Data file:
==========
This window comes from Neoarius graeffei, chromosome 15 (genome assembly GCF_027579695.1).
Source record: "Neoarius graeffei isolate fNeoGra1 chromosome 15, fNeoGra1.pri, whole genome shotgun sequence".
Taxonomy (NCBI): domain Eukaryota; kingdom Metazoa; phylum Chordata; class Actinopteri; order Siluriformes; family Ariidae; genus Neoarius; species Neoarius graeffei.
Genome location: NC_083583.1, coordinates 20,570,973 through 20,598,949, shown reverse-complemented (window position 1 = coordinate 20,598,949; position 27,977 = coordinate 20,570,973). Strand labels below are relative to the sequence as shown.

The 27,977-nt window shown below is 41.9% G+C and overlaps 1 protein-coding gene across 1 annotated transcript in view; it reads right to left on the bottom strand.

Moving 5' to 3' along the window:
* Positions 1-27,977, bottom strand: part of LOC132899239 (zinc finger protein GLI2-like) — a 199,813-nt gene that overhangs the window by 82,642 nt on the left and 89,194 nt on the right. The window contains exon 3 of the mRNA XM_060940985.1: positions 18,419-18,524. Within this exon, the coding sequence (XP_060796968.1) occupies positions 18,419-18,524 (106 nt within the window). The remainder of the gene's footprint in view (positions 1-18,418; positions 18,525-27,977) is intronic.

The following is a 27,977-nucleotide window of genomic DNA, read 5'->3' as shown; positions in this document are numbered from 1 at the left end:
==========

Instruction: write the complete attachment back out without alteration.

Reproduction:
This window comes from Neoarius graeffei, chromosome 15 (genome assembly GCF_027579695.1).
Source record: "Neoarius graeffei isolate fNeoGra1 chromosome 15, fNeoGra1.pri, whole genome shotgun sequence".
Taxonomy (NCBI): domain Eukaryota; kingdom Metazoa; phylum Chordata; class Actinopteri; order Siluriformes; family Ariidae; genus Neoarius; species Neoarius graeffei.
Genome location: NC_083583.1, coordinates 20,570,973 through 20,598,949, shown reverse-complemented (window position 1 = coordinate 20,598,949; position 27,977 = coordinate 20,570,973). Strand labels below are relative to the sequence as shown.

The 27,977-nt window shown below is 41.9% G+C and overlaps 1 protein-coding gene across 1 annotated transcript in view; it reads right to left on the bottom strand.

Moving 5' to 3' along the window:
* Positions 1-27,977, bottom strand: part of LOC132899239 (zinc finger protein GLI2-like) — a 199,813-nt gene that overhangs the window by 82,642 nt on the left and 89,194 nt on the right. The window contains exon 3 of the mRNA XM_060940985.1: positions 18,419-18,524. Within this exon, the coding sequence (XP_060796968.1) occupies positions 18,419-18,524 (106 nt within the window). The remainder of the gene's footprint in view (positions 1-18,418; positions 18,525-27,977) is intronic.

The following is a 27,977-nucleotide window of genomic DNA, read 5'->3' as shown; positions in this document are numbered from 1 at the left end: